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Introducing: Lessons in Catastrophe

I thought I’d introduce a new section to my little internet home here today. It’s called Lessons in Catastrophe. Sounds dramatic, right?

I’m stretching the meaning of catastrophe a little here, folks, in order to encompass a range of life’s difficult experiences. Artistic license. Sometimes catastrophes hit and they really are catastrophes: major health crises, the loss of a loved one, a fire that burns down your home. Sometimes life’s inevitable bumps hit and they can feel like catastrophes: the ending of a friendship, rejection from a dream job, lost luggage.

But isn’t it a beautiful word? Catastrophe. So much more enigmatic and emotive and dramatic than misstep, mishap, failure, disaster.

My life was hit with a catastrophe last May: over the course of several months (and in some way, years), I had really done in my back without even noticing. And then I noticed, because suddenly I was bent double, unable to straighten up, and in so much pain that I couldn’t even sleep at night. All the heavy duty muscle-relaxants, anti-inflammatories, and painkillers they offered me weren’t really doing a thing.

I had slipped discs, bulging discs, facet hypertrophy (kinda like arthritis in your vertebrae), an annulus tear, spinal stenosis. Oh wait, did I say I had these things? I have these things.

Just a few months before I’d moved into a beautiful little flat (apartment!) with my boyfriend. I was living in England, financially independent, and looking forward to making plans for the future.

My catastrophe meant I couldn’t work. Without working, I couldn’t afford to pay rent, let alone physiotherapy, massage, osteopathy fees. I didn’t really have a choice: within weeks everything I had thought my life would be was gone, all my plans for my first post-universities years were over and by mid-June I was a plane back to Canada.

At first I thought I would recover by September. This was going to be a small bump in the road. After all, I was young, healthy, and was getting great physical therapies. In July I was finally cleared to start doing physical therapy, but I could barely walk a block or two without causing the kind of agony that kept me awake at night.

It was August before I could start doing just little activities, like sitting for a short dinner, or going for a short walk without the delayed onset of pain keeping me awake all night.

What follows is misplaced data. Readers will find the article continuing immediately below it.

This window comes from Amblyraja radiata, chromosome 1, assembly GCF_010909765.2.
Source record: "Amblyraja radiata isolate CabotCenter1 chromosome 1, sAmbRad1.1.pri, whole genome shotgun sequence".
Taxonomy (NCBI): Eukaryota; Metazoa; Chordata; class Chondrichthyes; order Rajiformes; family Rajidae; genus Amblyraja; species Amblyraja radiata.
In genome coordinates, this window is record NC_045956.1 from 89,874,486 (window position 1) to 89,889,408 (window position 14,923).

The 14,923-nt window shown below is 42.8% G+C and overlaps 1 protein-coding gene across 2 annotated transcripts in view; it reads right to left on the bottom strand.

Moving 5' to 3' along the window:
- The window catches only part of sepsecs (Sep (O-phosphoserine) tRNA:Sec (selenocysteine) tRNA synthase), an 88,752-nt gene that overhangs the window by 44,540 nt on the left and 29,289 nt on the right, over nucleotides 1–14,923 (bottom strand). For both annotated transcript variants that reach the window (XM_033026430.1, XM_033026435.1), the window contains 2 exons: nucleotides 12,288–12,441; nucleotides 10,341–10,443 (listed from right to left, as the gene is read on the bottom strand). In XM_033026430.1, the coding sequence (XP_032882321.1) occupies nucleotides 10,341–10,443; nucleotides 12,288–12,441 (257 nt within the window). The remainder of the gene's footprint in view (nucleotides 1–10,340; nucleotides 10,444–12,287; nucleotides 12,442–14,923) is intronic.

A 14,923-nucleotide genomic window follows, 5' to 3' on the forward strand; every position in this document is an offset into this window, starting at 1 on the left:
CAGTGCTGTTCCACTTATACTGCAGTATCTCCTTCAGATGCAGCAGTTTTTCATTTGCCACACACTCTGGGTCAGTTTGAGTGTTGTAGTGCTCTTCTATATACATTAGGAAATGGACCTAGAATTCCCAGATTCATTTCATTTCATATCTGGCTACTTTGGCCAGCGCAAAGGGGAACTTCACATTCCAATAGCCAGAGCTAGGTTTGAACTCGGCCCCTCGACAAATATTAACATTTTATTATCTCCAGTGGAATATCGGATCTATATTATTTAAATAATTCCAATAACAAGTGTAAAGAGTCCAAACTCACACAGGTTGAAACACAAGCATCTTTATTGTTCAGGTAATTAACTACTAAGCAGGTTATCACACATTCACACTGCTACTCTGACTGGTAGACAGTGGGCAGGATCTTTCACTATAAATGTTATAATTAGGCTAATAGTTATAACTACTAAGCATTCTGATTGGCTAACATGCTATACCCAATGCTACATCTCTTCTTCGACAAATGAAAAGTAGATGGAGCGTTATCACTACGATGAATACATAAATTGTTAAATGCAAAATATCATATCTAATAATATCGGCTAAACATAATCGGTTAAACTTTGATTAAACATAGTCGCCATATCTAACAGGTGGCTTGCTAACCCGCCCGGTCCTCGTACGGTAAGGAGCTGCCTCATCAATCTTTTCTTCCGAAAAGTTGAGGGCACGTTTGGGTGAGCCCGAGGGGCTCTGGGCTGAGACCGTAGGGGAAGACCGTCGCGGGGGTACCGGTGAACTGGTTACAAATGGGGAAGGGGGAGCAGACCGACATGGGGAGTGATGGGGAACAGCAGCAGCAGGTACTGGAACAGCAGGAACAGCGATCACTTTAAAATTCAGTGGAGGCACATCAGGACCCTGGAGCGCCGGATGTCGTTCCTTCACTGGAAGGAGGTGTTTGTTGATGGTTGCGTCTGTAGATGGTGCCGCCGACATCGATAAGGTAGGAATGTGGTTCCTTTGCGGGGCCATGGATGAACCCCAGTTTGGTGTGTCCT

When September came round and I wasn’t better, I figured it was ok: I’d stay in Canada through Canadian Thanksgiving, then I’d be fine.

Thanksgiving came and went, and I was still in a lot of pain. Not a chance I could be working full time. Then one October evening I tucked one of my bedsheets in and as soon as I stood up, I realized I’d done something: my pain levels shot up and I was worse than I had been in months. My osteopath eventually helped me recover from that dip, but it was then November. I continued my slow upswing through to December. In December someone incredibly important to me passed away and the associated emotional distress aggravated my back.

Then January came and went, and here I am, 9 months later. Today I was told to expect a minimum 2 year recovery.

That all seems pretty quick in my little patient history there, doesn’t it? Those short paragraphs don’t explain the hours that turned into days that turned into months that I have spent alone, at home, recovering. They don’t detail how many nights I spent in sleepless agony, tired to the point of exhaustion but unable to sleep even a moment because of the stabbing, searing pain running down my right leg. They don’t illuminate what it’s like to miss the boyfriend you left behind in another country, or to see the lives of all your friends and family moving on as they go on new adventures. They don’t show what it’s like to be told that you can’t make plans, not even for months from now, because your body probably won’t be able to handle returning to any kind of normalcy, or that despite your otherwise healthy, youthful body, this pain may well be with you for the rest of your life. I can’t even begin to explain what this has been like.

I am learning a lot, riding out this catastrophe. Lessons and insights and truths that I may never have come across if my whole life hadn’t been ground to a halt because a couple discs in my spine wouldn’t stay where they were meant to be.

So in ‘Lessons in Catastrophe’ I am going to write about what I have learned through this particular life catastrophe. This is as much for me as it is for anyone else: my sanity these days hangs by a silvery, delicate thread. Perhaps by reminding myself of what I am learning, I can weave in the strands of strength that help me continue on in this life that is so different from what I had dreamed.

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